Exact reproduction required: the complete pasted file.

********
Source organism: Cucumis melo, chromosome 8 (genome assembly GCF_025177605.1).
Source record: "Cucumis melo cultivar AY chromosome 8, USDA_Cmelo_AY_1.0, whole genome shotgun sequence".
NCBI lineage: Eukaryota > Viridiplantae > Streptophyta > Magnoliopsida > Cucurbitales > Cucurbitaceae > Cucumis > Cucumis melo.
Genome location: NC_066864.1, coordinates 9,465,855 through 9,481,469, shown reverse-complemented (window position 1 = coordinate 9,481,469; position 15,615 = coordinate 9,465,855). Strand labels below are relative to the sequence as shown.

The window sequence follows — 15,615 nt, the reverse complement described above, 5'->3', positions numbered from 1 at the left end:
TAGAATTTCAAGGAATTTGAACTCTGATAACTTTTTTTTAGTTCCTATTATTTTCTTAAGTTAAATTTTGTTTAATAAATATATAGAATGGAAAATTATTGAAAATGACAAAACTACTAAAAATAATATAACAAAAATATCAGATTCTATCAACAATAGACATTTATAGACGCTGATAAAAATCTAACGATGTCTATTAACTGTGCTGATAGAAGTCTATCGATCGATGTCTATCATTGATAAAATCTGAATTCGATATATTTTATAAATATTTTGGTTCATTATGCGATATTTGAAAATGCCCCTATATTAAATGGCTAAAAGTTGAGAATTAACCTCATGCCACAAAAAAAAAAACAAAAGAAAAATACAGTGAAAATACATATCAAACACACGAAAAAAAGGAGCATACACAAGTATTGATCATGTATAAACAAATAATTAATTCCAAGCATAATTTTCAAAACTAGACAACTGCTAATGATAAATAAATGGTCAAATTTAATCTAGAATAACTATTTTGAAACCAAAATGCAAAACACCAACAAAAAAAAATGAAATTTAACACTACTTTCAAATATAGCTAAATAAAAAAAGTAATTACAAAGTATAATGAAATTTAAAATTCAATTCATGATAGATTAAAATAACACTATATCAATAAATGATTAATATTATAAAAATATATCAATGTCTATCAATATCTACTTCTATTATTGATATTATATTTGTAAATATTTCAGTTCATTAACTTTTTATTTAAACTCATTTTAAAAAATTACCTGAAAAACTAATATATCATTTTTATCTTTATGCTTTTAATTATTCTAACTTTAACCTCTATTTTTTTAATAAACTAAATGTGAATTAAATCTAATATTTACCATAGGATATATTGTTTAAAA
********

Source organism: Cucumis melo, chromosome 8 (genome assembly GCF_025177605.1).
Source record: "Cucumis melo cultivar AY chromosome 8, USDA_Cmelo_AY_1.0, whole genome shotgun sequence".
NCBI lineage: Eukaryota > Viridiplantae > Streptophyta > Magnoliopsida > Cucurbitales > Cucurbitaceae > Cucumis > Cucumis melo.
Genome location: NC_066864.1, coordinates 9,465,855 through 9,481,469, shown reverse-complemented (window position 1 = coordinate 9,481,469; position 15,615 = coordinate 9,465,855). Strand labels below are relative to the sequence as shown.

The window sequence follows — 15,615 nt, the reverse complement described above, 5'->3', positions numbered from 1 at the left end:
TAGAATTTCAAGGAATTTGAACTCTGATAACTTTTTTTTAGTTCCTATTATTTTCTTAAGTTAAATTTTGTTTAATAAATATATAGAATGGAAAATTATTGAAAATGACAAAACTACTAAAAATAATATAACAAAAATATCAGATTCTATCAACAATAGACATTTATAGACGCTGATAAAAATCTAACGATGTCTATTAACTGTGCTGATAGAAGTCTATCGATCGATGTCTATCATTGATAAAATCTGAATTCGATATATTTTATAAATATTTTGGTTCATTATGCGATATTTGAAAATGCCCCTATATTAAATGGCTAAAAGTTGAGAATTAACCTCATGCCACAAAAAAAAAAACAAAAGAAAAATACAGTGAAAATACATATCAAACACACGAAAAAAAGGAGCATACACAAGTATTGATCATGTATAAACAAATAATTAATTCCAAGCATAATTTTCAAAACTAGACAACTGCTAATGATAAATAAATGGTCAAATTTAATCTAGAATAACTATTTTGAAACCAAAATGCAAAACACCAACAAAAAAAAATGAAATTTAACACTACTTTCAAATATAGCTAAATAAAAAAAGTAATTACAAAGTATAATGAAATTTAAAATTCAATTCATGATAGATTAAAATAACACTATATCAATAAATGATTAATATTATAAAAATATATCAATGTCTATCAATATCTACTTCTATTATTGATATTATATTTGTAAATATTTCAGTTCATTAACTTTTTATTTAAACTCATTTTAAAAAATTACCTGAAAAACTAATATATCATTTTTATCTTTATGCTTTTAATTATTCTAACTTTAACCTCTATTTTTTTAATAAACTAAATGTGAATTAAATCTAATATTTACCATAGGATATATTGTTTAAAA